Date that has not been followed by a subsequent Offering Announcement
by Licensor.

(d) Future DPL Users. This License does not extend to any DPL User whose
Offering Announcement occurs later than Licensor’s last Discontinuation
Date that has not been followed by a subsequent Offering Announcement
by Licensor.

(e) Revocation and Termination Rights. Licensor reserves the right to
revoke and/or terminate this License with respect to a particular Licensee [-if:-]
{+if, after the date of the Licensee’s most recent Offering Announcement:+}
{++}
{+i.+} Licensee makes any Infringement Claim, not including Defensive Patent
Claims, against a DPL User; or

{+ii.+} Licensee {+assigns, transfers, or+} grants an exclusive [-license,-]
[-    with the right to sue, or assigns or transfers-] {+license for+}
a Patent to an entity or individual other than a DPL User without
conditioning the [-transfer-] {+assignment, transfer, or exclusive license+} on the [-transferee-]
{+recipient+} continuing to abide by the terms of this [-License.-] {+License, including but+}
{+not limited to the revocation and termination rights under this Section.+}

(f) Optional Conversion to FRAND Upon Discontinuation. [-As-] {+Notwithstanding+}
{+any other provision in this License, as+} of any particular Licensee’s
Discontinuation Date, Licensor has the right to convert the License of
that particular Licensee from one that is royalty-free and no-charge to
one that is subject to Fair, Reasonable, And Non-Discriminatory (FRAND) [-terms.-]
[--]
[-4.-]
{+terms going forward. No other terms in the license may be altered in+}
{+any way under this provision.+}
{++}
{+3.+}        Versions of the License

[-4.1-]

{+(a)+} New Versions

The DPL [-Foundation is-] {+Foundation, Jason M. Schultz of New York University, and Jennifer+}
{+M. Urban of the University of California at Berkeley are+} the license [-steward. No-]
{+stewards. Unless otherwise designated by one of the license stewards,+}
{+no+} one other than the license [-steward-] {+stewards+} has the right to modify or publish
new versions of this License. Each version will be given a distinguishing
version number.

[-4.2-]

{+(b)+} Effect of New {+or Revised+} Versions

[-Licensed Products and Services-]

{+Any one of the license stewards+} may {+publish revised and/or new versions+}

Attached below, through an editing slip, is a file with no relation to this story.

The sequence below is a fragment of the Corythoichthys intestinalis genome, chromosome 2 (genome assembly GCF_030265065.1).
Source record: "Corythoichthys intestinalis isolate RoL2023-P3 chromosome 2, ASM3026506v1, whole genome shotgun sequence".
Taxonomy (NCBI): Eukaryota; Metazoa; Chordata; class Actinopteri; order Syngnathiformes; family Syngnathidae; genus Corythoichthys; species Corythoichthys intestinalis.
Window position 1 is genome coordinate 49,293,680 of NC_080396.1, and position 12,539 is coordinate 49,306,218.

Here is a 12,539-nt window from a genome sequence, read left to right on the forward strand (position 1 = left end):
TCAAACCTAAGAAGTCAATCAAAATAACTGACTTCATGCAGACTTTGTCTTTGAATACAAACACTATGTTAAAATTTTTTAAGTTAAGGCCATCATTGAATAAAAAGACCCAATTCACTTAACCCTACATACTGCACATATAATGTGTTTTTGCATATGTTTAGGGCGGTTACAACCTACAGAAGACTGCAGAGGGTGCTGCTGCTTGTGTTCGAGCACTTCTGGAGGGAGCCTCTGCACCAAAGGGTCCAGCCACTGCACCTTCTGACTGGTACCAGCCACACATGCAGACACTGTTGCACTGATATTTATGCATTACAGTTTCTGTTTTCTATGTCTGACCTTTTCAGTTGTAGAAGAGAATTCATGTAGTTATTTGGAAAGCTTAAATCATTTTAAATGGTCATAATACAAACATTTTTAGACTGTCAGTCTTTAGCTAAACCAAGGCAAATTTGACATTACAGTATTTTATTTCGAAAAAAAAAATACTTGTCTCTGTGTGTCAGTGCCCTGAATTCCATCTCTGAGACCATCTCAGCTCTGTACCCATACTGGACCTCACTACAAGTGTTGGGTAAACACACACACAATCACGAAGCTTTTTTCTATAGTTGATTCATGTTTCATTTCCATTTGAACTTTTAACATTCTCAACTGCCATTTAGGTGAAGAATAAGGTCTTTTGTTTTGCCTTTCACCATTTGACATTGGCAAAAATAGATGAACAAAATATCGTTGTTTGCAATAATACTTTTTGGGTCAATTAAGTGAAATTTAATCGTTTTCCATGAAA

{+of the DPL from time to time. Such new versions will+} be [-used, made, sold, offered for sale,-]
[-imported, or distributed under-] {+similar in spirit+}
{+to+} the [-terms-] {+present version, but may differ in detail to address new problems+}
{+or concerns.+}
{++}
{+Each version is given a distinguishing version number. If Licensor+}
{+specifies in her Offering Announcement that she is offering a certain+}
{+numbered version+} of the [-version-] {+DPL “or any later version”, Licensee+}
{+has the option+} of {+following+} the [-License-]
[-originally accepted pursuant to Section 2.1,-] {+terms and conditions either of that+}
{+numbered version+} or [-under-] {+of any later version published by one of+} the [-terms-] {+license+}
{+stewards. If Licensor does not specify a version number+} of {+the DPL in+}
{+her Offering Announcement, Licensee may choose+} any
[-subsequent-] version {+ever+} published
by {+any of+} the license [-steward.-]
[--]
[-5.-] {+stewards.+}
{++}
{+4.+}        Disclaimer of Claims Related to Patent Validity and [-Noninfringement.-]
{+Noninfringement+}

Licensor makes no representations and disclaims any and all warranties
as to the validity of the Licensed Patents or [-that-] {+the+} products or processes
covered by Licensed Patents do not infringe the patent, copyright,
trademark, trade secret, or other intellectual property rights of any
other party.

[-6.-]

{+5.+}        Disclaimer of [-Warranties.-] {+Warranties+}

UNLESS OTHERWISE MUTUALLY AGREED TO BY THE PARTIES IN WRITING,
LICENSOR OFFERS THE PATENT LICENSE GRANTED HEREIN “AS IS” AND
MAKES NO REPRESENTATIONS OR WARRANTIES OF ANY KIND CONCERNING THE
LICENSED PATENTS OR ANY PRODUCT EMBODYING ANY LICENSED PATENT, EXPRESS
OR IMPLIED, STATUTORY OR OTHERWISE, INCLUDING, WITHOUT LIMITATION,
WARRANTIES OF TITLE, [-MERCHANTIBILITY,-] {+MERCHANTABILITY,+} FITNESS FOR A PARTICULAR PURPOSE,
NONINFRINGEMENT, OR THE PRESENCE OR ABSENCE OF ERRORS, REGARDLESS OF THEIR
DISCOVERABILITY. SOME JURISDICTIONS DO NOT ALLOW THE EXCLUSION OF IMPLIED
WARRANTIES, IN WHICH CASE SUCH EXCLUSION MAY NOT APPLY TO LICENSEE.

[-7.-]

{+6.+}        Limitation of [-Liability.-] {+Liability+}

LICENSOR SHALL NOT BE LIABLE FOR ANY DAMAGES ARISING FROM OR RELATED TO
THIS LICENSE, INCLUDING INDIRECT, INCIDENTAL, CONSEQUENTIAL, PUNITIVE OR